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Friday, February 9, 2007 - Page updated at 12:00 AM

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"Breaking and Entering" | Falling apart by the end

Seattle Times movie critic

Anthony Minghella's "Breaking and Entering" shimmers with good intentions and competency: Its blue/gray palette is elegant and unobtrusive; its cast is uniformly fine with occasional startling moments of brilliance; its story, up until the last half-hour, is intriguing and resonant. Will Francis (Jude Law) is a landscape architect whose posh firm has moved into a dodgy London neighborhood. Taking action after the firm attracts a series of break-ins, he follows a young gang member, Miro (Rafi Gavron), home, and meets the boy's Bosnian immigrant mother, Amira (Juliette Binoche).

Movie review 2.5 stars


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"Breaking and Entering," with Jude Law, Juliette Binoche, Robin Wright Penn, Martin Freeman, Ray Winstone, Vera Farmiga. Written and directed by Anthony Minghella. 119 minutes. Rated R for sensuality and language. Seven Gables.

They form a connection, one which in many ways is an escape from Will's real life: Her messy, dark apartment seems the opposite of the pristine white townhouse that he shares with his girlfriend Liv (Robin Wright Penn) and her daughter Bea (Poppy Rogers), a troubled and possibly autistic preteen. Drawn to Amira, Will is reluctant to implicate Miro, and their entanglement becomes increasingly complex. Amira is surprised by the lengths to which she will go to protect her son; likewise, Will realizes his own reluctance to change the life to which he's become accustomed.

Law is so often a movie star (he most recently floated effortlessly through "The Holiday") that it's easy to forget that a fine actor lurks behind those blue eyes. His Will is a not-always-likable fellow who nonetheless tries to do the right thing; in a session with one of Bea's doctors, he tries to joke with Liv, but she's not laughing. Struggling with his relationship with Bea — though not her father, he tries to be a father figure to her — he's frustrated when Liv's attention to her daughter takes precedence over him. (Likewise, with Amira, he will find that Miro comes first.) Asked if he's happy, he replies, "Happy enough," in a tone that implies something quite different.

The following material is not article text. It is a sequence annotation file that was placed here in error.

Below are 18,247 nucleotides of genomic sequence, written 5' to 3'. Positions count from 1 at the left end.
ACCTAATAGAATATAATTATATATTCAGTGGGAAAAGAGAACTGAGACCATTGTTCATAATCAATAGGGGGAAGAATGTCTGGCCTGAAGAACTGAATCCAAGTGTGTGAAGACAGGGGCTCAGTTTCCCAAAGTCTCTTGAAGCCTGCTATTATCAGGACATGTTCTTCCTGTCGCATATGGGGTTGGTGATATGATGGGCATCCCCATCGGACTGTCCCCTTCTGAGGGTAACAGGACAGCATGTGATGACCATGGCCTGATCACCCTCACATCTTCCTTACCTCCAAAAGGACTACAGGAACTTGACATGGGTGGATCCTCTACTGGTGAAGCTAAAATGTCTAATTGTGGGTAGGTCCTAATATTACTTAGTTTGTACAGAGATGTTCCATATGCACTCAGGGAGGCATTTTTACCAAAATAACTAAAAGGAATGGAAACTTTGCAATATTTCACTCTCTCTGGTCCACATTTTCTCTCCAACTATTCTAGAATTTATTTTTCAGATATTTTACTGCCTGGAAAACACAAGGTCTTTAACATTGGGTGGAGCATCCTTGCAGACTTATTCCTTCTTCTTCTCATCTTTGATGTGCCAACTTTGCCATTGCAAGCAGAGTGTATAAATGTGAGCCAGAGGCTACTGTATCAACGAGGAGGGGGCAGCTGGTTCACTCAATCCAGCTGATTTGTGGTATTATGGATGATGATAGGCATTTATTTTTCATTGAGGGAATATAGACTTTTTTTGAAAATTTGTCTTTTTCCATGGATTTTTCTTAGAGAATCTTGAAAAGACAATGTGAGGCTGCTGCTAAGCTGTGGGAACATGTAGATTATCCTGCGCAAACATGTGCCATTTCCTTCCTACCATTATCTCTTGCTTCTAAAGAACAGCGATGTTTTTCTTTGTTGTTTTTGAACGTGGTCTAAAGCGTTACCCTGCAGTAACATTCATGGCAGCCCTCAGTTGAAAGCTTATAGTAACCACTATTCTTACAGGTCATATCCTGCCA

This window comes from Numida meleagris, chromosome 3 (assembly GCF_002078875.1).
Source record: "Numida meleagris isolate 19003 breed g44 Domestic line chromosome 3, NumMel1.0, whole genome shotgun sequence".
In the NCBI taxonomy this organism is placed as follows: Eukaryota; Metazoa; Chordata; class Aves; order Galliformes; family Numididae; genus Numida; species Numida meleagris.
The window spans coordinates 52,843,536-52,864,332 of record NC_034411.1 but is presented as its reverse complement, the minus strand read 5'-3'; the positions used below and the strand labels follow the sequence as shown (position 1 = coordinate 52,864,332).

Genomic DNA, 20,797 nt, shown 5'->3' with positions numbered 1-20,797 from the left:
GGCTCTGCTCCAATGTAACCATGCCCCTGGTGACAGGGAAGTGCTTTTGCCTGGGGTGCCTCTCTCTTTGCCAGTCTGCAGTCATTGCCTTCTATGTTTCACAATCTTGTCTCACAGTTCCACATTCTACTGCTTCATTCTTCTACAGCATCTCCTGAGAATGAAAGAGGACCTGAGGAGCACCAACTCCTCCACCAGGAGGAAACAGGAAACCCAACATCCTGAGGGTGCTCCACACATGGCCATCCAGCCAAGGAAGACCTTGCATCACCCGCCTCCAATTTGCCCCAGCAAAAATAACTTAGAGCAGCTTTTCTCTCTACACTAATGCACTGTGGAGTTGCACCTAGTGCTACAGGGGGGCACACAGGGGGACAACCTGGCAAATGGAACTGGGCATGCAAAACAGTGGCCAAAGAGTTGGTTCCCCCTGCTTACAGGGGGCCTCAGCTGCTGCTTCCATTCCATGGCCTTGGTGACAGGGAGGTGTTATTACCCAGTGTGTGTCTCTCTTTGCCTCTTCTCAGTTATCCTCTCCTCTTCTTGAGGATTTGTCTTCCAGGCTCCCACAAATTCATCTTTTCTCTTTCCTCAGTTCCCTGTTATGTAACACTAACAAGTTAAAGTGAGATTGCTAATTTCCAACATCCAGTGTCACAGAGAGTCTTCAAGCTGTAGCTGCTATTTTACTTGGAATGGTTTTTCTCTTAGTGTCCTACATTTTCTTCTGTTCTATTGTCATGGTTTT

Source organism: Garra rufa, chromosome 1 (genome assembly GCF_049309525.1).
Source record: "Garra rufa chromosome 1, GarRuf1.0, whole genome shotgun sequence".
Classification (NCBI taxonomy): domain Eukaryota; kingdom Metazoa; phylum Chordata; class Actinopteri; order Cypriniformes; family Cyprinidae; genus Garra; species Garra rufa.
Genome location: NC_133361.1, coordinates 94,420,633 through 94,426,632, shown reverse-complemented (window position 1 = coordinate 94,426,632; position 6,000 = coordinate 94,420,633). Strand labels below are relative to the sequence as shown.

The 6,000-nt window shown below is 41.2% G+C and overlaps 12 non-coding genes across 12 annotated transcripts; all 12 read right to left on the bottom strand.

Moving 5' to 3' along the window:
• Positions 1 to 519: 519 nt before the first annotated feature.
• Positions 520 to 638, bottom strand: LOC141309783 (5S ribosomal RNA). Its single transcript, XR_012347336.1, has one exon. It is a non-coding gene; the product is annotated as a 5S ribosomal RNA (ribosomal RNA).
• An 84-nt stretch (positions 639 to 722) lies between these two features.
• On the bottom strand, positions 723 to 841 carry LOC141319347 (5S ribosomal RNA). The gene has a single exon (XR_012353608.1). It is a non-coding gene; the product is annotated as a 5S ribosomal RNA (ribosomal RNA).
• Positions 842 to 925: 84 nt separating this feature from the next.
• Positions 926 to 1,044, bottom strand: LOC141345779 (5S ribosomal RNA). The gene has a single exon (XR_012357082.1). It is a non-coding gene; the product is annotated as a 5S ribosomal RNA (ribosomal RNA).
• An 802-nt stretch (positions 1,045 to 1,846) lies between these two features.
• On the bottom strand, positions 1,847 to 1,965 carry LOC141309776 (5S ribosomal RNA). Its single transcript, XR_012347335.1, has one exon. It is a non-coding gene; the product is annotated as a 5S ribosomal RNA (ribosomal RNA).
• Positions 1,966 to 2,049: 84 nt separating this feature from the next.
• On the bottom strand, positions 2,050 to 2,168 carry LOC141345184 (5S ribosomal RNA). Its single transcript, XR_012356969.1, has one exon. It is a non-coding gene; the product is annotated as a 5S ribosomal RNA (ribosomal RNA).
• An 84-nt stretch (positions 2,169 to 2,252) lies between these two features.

Binoche, who's droopily lovely here (you think of a flower deprived of water), makes something mysterious of Amira; you sense that the character has many more secrets to which we're not privy. Wright Penn is devastating in her portrayal of Liv's pain: Reaching out to try to calm her distraught daughter, her face is set tight, with lines of tension seemingly ironed in. But Liv in particular seems underwritten; she's a beautifully performed character whom we never get a handle on.

Minghella relies heavily on symbols in telling this story of class and alienation, showing us (several times) a fox in a residential London neighborhood, a fish out of water, a broken plate carefully reassembled as if it could be made whole again. Though deliberately paced, the film holds up until its last section, when Minghella seems to write himself into a corner. His characters, all well-meaning, fall back on their own nobility, and the last section of the movie seems to dissolve before our eyes. The marvelously nasty spark of "The Talented Mr. Ripley" or the quiet passion of "Cold Mountain" seem absent here; instead, the film lives in the weary eyes of its characters as they quietly, nobly soldier on.

Moira Macdonald: 206-464-2725 or mmacdonald@seattletimes.com

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